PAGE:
Peer teaching can be a scary approach for a teacher. If she’s brand new to the profession, the thought of handing over control of instruction to a student can be nerve-wracking. If she’s been teaching for years, the thought of giving up control can be paralyzing. In both cases, the teacher (the education machine itself) has been conditioned to see the teacher as the source of knowledge in a classroom. It turns out, though, that a teacher can be a source of knowledge and a facilitator of content mastery without any threat to their identity, to the benefit of the student who takes on the teaching role.
Allowing a student to assume the teaching role accomplishes a number of goals. First, it allows the student to be the expert, giving them the opportunity to authentically grow trust in their own knowledge and abilities while strengthening their sense of self. It demonstrates the teacher’s trust that the student knows the material well enough to explain it to someone else, which also helps build their confidence. Because the ability to peer teach is totally dependent on the student’s own mastery of the skill, any student in the class can become a peer teacher. It’s not limited to the “brightest” students, nor does it exclude the “slowest” students, helping to shake that stigma and recognize different people can be good at different things without the need for competitive labels.
Second, it gives the teacher an opportunity to assess if and how thoroughly the student understands the material. More effective than a pencil-and-paper test, a peer teaching moment shows the teacher what the student really understands by how they explain it to the fellow student they’re teaching. If the student who is teaching has misunderstood something about the concept or process they’re teaching, it quickly becomes obvious and the teacher can step in and clarify that point for both students before returning control to the student who is teaching.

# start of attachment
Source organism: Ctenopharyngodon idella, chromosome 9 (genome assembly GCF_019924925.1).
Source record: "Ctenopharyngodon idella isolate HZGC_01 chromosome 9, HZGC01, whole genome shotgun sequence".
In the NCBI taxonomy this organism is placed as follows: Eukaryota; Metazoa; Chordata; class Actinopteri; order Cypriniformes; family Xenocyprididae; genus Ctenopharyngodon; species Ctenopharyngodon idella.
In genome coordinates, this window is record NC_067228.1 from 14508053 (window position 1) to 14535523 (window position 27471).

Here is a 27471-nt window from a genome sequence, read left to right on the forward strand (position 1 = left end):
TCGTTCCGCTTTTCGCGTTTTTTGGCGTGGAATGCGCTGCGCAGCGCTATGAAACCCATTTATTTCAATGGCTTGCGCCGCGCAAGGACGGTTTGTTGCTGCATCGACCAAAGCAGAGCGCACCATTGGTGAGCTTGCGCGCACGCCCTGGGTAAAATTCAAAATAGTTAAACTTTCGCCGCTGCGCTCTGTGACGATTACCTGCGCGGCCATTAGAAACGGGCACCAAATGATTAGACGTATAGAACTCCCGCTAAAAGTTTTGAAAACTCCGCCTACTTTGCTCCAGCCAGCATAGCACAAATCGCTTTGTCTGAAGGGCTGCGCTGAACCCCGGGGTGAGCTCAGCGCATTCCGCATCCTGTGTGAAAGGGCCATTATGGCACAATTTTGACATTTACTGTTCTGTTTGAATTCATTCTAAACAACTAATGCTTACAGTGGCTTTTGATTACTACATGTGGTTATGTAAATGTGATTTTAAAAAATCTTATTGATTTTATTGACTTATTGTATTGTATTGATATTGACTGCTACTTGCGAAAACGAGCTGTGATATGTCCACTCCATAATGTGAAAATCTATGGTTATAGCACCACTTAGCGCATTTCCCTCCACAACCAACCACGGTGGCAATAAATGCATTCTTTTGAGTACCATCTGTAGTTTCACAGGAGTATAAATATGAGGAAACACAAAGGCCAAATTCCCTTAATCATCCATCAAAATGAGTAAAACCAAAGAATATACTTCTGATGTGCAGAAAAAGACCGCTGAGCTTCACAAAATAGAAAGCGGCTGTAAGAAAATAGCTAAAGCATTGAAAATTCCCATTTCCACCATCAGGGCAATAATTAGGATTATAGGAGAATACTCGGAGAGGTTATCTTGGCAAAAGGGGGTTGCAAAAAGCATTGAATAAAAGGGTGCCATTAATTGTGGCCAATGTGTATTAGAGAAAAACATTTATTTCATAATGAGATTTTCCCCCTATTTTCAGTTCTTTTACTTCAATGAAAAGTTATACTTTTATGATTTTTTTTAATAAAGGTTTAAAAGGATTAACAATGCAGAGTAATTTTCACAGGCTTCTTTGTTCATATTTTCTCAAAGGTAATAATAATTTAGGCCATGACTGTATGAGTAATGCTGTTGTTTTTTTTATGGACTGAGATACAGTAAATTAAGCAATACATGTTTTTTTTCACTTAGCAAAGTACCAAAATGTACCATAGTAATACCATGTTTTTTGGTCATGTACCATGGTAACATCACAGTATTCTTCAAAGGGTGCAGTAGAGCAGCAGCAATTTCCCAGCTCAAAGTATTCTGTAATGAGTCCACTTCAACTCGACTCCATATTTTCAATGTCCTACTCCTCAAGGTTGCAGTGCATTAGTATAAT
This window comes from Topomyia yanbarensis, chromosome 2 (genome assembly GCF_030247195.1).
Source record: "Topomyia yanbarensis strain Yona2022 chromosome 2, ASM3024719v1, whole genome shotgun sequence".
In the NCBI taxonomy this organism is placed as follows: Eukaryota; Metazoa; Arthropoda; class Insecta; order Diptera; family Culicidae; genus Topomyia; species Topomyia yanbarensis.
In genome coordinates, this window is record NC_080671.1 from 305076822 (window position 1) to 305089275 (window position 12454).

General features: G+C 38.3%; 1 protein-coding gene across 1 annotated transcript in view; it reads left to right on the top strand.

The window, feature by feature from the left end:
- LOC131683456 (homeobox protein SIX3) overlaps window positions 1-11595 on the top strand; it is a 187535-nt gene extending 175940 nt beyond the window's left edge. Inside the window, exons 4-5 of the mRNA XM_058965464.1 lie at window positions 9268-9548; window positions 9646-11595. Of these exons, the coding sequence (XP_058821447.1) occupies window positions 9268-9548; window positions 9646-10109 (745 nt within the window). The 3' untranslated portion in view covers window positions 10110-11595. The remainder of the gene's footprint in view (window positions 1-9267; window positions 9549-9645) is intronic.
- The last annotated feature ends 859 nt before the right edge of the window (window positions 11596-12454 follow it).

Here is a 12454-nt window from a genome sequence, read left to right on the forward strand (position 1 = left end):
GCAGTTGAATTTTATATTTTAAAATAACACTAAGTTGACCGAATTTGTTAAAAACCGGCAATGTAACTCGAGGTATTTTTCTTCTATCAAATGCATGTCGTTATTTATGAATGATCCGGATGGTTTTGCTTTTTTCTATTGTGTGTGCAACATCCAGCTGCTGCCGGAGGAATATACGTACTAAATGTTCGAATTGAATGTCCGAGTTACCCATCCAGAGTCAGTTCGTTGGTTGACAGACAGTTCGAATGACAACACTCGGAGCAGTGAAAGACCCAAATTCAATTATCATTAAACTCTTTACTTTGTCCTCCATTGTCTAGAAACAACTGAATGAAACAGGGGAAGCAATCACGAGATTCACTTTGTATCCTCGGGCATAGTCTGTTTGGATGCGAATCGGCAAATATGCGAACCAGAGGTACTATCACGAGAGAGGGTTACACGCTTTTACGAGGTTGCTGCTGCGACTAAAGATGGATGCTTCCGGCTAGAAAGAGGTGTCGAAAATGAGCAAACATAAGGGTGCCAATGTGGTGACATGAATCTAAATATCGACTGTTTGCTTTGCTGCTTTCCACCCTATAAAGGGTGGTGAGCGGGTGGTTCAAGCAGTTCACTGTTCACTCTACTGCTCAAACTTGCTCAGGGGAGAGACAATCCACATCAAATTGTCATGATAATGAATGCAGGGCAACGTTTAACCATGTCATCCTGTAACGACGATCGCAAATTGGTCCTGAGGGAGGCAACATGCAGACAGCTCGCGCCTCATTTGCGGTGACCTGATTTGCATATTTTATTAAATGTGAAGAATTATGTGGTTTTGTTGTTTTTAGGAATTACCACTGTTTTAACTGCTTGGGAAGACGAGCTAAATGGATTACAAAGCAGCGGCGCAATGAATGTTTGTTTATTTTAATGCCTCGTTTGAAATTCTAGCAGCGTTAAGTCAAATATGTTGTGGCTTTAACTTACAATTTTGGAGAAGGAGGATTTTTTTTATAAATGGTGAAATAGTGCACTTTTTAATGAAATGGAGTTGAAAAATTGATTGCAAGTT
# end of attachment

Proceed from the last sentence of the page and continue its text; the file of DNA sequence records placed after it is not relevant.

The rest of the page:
Third, teaching is a communication method. We don’t often look at it that way, but it really is. Every time we set out to teach something, we have a “message” we’re trying to get across, something we want the learner to take away with them. We think carefully about how we want to present the concept and we reflect on how to adjust the presentation for the next lesson to more successfully reach the learner. When we put a student in the teacher role, we’re giving them the opportunity to develop their own communication skills. They have to decide what to present, weed out what’s unimportant about that topic, and then develop and implement a means to present that topic. If we structure the situation correctly, they’ll get the feedback they need to make their next presentation stronger and better able to reach their classmates (and later on their target audience).
Fourth, piggybacking onto that last thought, teaching is an interpersonal activity. Students creating these presentations, assuming the teacher role, are engaging in collaboration with their classmates and developing their social skills at the same time. While many presentations are still in front of the class, many of them are now taking place online in the form of student blogs, student-created videos, and student-created tutorials. These students are learning not only how to choose, edit, and present their topic, but even the most introverted student is finding a platform to share their knowledge with classmates and get the feedback necessary to create stronger moments.
Creating peer teaching moments in a classroom isn’t about giving up the teacher’s power. It’s about sharing it to allow the students in class to develop their own teaching abilities and their confidence in their knowledge and their abilities. It’s about getting them ready to deal with the world outside the school environment.